Traversing the Shackleton de Gerlache Ridge

Oblique view of Shackleton de Gerlache Ridge M1348682369
Amazing oblique view of the rim of Shackleton crater (on the left) and the Shackleton - de Gerlache ridge that runs from middle left to upper right. The south pole is near the small, sharp, bright crater on the rim of Shackleton (left side of the image about 25% up from the bottom). This spectacular area is under consideration for the Artemis III crewed landing scheduled for later in this decade. Ridgeline is about 14 kilometers long, NAC M1348682369LR [NASA/GSFC/Arizona State University].

The south pole of the Moon is a unique place where the Sun barely ever creeps above the horizon. For this reason, floors of craters such as 20 kilometers wide Shackleton crater have been locked in perpetual shadow for billions of years and are framed by peaks where the Sun and Earth set for only brief periods each month. Crewed landing missions could therefore enjoy the best of both worlds, utilizing volatiles such as water ice stored in the extremely cold permanently shadowed regions (PSRs) while maintaining easy access to solar energy and Earth communications. Therefore, an ancient ridge between the craters Shackleton and de Gerlache [“duh Gerlush”] has been identified as a potential landing area for future crewed and robotic landings by NASA, such as Artemis III and Intuitive Machines-2 Nova C lander.

Going back to time-proven traditions of the Apollo missions, geomorphic maps at a very large scale are needed to effectively guide and inform landing site selection, traverse planning, and in-situ landscape interpretation by rovers and astronauts. We assembled a geomorphic map covering a candidate landing site on the Shackleton-de Gerlache-ridge and the adjacent rim of Shackleton crater. The map was derived from one meter per pixel NAC image mosaics and five meters per pixel digital elevation models (DEM) from Lunar Orbiter Laser Altimeter (LOLA) ranging measurements.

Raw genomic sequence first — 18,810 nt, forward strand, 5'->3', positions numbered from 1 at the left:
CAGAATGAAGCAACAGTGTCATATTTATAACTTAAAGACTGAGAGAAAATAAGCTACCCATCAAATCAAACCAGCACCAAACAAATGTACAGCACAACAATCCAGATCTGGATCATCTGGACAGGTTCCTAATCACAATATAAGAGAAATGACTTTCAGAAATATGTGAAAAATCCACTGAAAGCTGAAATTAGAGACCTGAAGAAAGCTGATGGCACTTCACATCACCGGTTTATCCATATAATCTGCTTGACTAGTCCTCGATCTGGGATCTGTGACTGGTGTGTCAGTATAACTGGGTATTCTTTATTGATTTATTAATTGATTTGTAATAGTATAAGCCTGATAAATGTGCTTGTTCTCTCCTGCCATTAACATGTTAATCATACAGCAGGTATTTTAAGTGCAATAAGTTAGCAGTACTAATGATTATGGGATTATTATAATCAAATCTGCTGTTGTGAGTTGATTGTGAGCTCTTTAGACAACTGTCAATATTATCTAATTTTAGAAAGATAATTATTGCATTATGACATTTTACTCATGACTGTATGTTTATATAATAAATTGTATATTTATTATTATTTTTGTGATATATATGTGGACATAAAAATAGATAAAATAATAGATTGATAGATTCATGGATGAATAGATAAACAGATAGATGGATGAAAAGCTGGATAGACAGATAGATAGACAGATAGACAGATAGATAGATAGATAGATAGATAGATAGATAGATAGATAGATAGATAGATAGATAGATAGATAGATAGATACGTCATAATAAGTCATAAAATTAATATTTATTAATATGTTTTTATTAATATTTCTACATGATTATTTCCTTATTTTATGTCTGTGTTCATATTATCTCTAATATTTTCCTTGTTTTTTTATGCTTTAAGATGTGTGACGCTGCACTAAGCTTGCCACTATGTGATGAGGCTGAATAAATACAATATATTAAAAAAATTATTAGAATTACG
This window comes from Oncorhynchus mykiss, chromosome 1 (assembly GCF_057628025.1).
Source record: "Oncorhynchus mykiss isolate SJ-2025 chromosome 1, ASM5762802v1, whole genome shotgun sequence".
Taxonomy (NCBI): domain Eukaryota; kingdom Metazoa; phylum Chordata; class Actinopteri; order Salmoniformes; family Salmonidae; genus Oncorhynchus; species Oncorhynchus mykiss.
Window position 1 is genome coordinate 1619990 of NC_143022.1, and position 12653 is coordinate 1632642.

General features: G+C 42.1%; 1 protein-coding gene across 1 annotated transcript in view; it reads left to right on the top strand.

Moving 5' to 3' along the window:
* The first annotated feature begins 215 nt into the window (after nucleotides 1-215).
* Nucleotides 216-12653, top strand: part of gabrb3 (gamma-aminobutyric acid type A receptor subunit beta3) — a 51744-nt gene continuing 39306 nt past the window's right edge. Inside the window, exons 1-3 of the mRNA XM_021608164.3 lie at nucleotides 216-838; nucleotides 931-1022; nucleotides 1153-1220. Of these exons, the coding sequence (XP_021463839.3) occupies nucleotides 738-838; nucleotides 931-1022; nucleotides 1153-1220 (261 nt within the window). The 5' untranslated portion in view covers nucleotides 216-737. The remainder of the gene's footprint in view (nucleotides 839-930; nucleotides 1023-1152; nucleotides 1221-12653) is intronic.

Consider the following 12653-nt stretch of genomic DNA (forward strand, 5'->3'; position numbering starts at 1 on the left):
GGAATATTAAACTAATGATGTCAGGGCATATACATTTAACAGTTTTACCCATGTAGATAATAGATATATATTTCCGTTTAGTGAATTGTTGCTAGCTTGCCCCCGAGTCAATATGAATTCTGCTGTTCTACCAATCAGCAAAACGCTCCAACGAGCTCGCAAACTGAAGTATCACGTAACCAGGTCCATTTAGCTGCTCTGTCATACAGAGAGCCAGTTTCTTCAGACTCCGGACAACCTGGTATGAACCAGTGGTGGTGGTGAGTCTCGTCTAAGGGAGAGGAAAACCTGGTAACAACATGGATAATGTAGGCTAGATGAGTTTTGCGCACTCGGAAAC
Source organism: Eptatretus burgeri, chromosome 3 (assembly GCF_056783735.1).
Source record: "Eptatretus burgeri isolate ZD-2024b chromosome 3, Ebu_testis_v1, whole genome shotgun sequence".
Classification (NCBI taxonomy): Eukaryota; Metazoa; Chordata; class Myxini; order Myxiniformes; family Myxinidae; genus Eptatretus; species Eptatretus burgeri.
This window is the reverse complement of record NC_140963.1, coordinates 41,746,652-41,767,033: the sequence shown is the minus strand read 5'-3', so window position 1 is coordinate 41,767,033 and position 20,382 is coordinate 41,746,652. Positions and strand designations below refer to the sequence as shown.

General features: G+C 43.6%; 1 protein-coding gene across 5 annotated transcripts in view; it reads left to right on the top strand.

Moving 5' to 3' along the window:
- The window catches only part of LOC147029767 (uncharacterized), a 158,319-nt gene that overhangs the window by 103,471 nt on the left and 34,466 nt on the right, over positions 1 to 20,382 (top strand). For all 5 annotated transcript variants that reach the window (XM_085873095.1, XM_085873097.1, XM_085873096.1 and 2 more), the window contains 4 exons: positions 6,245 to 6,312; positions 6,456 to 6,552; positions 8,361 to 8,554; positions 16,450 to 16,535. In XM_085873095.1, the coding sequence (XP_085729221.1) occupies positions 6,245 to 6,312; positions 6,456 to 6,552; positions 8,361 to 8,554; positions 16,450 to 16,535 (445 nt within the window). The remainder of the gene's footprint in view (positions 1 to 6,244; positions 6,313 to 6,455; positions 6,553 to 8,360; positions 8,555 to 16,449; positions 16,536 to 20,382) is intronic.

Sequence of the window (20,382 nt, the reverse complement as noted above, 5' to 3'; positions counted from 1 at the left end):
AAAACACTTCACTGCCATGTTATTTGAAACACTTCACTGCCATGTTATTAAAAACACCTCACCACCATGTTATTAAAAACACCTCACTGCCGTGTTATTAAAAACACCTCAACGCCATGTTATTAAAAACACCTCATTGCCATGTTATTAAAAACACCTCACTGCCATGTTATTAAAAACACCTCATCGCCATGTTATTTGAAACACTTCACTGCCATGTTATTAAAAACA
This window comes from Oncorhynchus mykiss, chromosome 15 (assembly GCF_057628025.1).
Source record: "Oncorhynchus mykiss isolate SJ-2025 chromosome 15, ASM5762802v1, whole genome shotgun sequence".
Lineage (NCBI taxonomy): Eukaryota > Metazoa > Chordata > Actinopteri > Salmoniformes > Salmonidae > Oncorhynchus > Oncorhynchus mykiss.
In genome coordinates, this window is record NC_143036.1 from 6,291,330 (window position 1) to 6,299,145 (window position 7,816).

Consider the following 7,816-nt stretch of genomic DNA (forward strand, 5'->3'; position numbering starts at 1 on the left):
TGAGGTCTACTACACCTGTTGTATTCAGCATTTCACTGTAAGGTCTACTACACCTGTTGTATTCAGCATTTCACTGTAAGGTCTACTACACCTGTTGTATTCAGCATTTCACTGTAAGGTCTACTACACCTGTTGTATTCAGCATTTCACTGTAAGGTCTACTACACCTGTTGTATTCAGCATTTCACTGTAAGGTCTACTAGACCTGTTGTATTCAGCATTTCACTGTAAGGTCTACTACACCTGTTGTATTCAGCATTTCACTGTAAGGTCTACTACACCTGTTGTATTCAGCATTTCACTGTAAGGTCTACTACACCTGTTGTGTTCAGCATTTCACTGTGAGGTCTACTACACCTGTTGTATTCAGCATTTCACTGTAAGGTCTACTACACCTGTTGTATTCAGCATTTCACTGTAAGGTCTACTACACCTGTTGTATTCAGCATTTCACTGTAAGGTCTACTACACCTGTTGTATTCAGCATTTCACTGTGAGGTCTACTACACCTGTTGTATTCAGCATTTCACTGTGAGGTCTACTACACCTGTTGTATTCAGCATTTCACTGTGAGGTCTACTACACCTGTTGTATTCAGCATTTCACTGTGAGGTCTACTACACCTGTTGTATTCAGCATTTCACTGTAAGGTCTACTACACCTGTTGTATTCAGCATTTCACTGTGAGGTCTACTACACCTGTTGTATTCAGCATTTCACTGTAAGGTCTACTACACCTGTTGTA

Small area of geomorphic map
Small portion of the newly published geomorphic map of the Shackleton de Gerlache ridge region of the Moon.

At our mapping scale (1:8000), almost all visible morphology and texture are either a direct result of small impacts or an indirect result of larger impacts. Small impact craters range from muted to fresh, with or without surrounding ejecta affecting the landscape (solid black and yellow circles within the map). The texture resulted from mass wasting processes on the sloped walls of old craters within the upper regolith (blue-green and brown units). These textures have been referred to as “elephant hide” terrain, a common occurrence on the Moon that has the potential to inform on ground stability and thus hazard avoidance.

High resolution view of rim of Shackleton crater
The intersection of Shackleton - de Gerlache ridge and the rim of Shackleton crater is an area of high scientific interest (portion of NAC mosaic, 750 m wide, 89.684°S, 196.739°E). The white arrows point to larger (~8 m wide ) blocks that litter the surface and would be primary targets for geologic exploration. These blocks were likely ejected by the Shackleton impact event and might, thus, be pieces of lunar crust that could reveal the regional lithology, the age of Shackleton, and possibly also the age of the South Pole-Aitken basin. The yellow circle marks a relatively flat area that offers a direct line of sight onto the Shackleton crater floor. From this point, utilizing light reflected from the inner wall, a landed asset could conduct observations of the Shackleton PSR [NASA/GSFC/Arizona State University].

Link to publication:

Link to full-scale map poster:


Related Featured Images

Lunar Exploration: Planning The Next Steps

South Pole Illumination Map

The Lunar South Pole

Published by Mark Robinson on 1 April 2022